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This Note argues that Congress should adopt an amendment to the Copyright Act that distinguishes between "collections" and "compilations" for the purpose of statutory damages. In order to avoid exacerbating the problem of already high statutory damages, the amendment should also clearly establish a three-tiered statutory-damage scheme that would cover innocent infringement, knowing infringement, and willful infringement for commercial advantage or private financial gain. Part I briefly traces the evolution of statutory damages for copyright infringement over the last hundred years. Part II analyzes the confusion surrounding the two opposing views that the federal courts currently take when interpreting the compilation clause and the problems that arise when assessing statutory damages awards for the infringement of digital sound recordings.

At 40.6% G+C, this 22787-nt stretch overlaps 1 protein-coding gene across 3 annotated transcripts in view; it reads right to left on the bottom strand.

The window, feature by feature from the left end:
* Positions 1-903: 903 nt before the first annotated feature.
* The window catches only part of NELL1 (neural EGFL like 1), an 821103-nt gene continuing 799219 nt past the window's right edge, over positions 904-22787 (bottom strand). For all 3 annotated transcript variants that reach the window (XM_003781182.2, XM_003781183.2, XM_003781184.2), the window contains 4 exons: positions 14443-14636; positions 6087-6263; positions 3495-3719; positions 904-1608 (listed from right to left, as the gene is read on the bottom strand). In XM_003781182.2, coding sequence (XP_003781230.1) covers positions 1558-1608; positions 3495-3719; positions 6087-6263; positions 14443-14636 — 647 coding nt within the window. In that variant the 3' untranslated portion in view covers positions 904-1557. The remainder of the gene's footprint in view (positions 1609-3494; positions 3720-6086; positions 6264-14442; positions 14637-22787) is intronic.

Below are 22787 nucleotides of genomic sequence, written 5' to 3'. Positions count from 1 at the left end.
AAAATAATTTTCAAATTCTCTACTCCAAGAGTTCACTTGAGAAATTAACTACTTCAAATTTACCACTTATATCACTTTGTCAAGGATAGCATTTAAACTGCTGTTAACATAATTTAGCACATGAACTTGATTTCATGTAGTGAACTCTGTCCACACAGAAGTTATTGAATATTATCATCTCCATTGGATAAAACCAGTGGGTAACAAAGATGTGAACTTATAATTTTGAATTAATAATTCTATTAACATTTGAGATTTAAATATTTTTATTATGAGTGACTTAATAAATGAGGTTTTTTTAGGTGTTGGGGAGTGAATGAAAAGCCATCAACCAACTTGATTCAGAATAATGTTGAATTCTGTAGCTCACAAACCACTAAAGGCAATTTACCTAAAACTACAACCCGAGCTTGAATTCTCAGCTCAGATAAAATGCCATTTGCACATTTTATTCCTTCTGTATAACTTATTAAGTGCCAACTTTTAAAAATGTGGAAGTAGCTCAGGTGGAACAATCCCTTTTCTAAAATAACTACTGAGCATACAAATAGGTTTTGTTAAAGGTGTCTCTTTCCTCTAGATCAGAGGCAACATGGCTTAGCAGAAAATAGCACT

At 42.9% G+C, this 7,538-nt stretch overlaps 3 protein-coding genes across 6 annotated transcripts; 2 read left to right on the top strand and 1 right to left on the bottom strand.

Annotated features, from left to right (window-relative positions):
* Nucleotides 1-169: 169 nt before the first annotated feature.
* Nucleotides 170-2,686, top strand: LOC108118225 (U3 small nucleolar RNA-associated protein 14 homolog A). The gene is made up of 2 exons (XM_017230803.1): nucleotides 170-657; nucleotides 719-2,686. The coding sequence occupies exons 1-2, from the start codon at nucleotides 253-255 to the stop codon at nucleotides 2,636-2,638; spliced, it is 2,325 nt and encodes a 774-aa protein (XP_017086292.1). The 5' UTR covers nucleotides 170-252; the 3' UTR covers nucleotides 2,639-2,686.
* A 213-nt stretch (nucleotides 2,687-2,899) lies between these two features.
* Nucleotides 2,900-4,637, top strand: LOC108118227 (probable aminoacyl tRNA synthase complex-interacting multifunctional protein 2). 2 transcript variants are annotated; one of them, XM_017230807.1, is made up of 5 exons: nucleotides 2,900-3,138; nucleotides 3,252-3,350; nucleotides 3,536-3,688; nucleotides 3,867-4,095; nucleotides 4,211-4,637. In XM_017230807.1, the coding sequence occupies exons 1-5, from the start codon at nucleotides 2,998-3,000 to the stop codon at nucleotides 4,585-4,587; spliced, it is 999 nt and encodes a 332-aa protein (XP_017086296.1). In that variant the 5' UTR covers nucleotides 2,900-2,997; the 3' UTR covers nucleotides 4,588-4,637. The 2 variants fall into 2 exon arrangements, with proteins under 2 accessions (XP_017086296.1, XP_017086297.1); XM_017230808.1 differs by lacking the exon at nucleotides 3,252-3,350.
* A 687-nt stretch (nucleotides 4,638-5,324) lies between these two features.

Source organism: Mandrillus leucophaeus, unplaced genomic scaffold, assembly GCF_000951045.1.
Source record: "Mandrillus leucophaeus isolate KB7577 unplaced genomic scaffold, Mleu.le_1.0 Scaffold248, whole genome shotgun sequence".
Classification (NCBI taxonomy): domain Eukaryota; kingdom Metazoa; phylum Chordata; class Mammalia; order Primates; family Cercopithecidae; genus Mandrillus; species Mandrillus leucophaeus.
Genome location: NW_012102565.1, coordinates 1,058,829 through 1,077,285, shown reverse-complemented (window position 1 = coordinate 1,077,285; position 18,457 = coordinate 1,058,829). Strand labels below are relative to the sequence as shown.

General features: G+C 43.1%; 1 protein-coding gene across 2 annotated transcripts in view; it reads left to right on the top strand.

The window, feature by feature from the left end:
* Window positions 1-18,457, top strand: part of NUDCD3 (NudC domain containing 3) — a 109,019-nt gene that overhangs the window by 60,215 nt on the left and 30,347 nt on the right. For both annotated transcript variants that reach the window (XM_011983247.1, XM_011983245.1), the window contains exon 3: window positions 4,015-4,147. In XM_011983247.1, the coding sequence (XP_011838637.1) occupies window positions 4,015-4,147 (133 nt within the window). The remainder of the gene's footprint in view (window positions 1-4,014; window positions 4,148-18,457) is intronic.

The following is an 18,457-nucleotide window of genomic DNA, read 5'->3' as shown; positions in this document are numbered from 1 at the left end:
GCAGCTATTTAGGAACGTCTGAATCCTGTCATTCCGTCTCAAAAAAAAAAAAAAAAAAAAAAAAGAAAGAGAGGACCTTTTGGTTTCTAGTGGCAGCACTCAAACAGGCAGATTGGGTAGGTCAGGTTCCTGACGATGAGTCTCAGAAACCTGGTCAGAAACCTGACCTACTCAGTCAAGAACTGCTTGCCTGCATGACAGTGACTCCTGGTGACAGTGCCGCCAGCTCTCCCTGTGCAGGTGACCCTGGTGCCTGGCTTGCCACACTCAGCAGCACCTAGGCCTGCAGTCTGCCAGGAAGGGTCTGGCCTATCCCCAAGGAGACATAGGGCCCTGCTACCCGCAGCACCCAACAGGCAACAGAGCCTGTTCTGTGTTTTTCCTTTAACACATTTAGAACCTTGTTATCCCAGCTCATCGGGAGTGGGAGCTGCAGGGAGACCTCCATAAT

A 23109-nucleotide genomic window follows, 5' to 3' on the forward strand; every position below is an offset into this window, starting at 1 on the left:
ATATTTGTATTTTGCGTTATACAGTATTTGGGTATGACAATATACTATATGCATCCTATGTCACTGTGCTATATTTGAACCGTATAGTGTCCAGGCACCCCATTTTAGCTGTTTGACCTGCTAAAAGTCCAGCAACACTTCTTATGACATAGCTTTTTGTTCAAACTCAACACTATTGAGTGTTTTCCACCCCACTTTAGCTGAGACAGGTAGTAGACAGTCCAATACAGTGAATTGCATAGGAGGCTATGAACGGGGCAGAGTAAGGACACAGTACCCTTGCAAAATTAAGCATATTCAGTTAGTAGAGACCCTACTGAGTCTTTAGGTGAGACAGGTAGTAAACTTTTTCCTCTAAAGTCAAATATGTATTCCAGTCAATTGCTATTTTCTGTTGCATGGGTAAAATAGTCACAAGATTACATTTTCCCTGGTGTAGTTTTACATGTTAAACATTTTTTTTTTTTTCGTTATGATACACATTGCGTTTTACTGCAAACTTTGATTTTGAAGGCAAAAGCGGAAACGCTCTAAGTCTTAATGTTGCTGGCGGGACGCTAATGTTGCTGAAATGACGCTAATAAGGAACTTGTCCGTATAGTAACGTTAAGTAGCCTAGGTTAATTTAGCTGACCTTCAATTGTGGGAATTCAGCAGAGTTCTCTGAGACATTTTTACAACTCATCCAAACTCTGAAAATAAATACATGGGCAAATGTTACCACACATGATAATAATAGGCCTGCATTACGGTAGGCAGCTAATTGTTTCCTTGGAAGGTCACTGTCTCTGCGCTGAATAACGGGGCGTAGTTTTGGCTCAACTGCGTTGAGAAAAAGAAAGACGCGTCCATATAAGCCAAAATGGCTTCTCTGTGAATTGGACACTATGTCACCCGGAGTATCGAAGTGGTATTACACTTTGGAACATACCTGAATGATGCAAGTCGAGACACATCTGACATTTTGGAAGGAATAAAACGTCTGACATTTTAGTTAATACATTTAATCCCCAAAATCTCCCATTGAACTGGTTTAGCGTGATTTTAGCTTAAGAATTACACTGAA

Finally, Part III proposes a two-part statutory solution that is designed to add clarity and certainty in cases involving modern digital distribution methods, while recalibrating the maximum damages available according to different degrees of infringement. Such a system will hinder further increases in excessive awards against relatively innocent individuals. This solution is consistent with the Copyright Act's criminal treatment of infringers and Congress' prior enactments in this area. It also accords with the tripartite purpose of statutory damages and simultaneously addresses the major failures of the current approaches. First, it tackles these shortcomings by better satisfying the core purposes of protecting the copyright owner and discouraging willful infringement in the digital context by closing the "bulk discount" loophole, which encourages infringers to take multiple songs without the risk of incurring higher levels of damages. Second, this solution is narrowly tailored to meaningfully limit maximum penalties according to the nature of an end-user's infringement.



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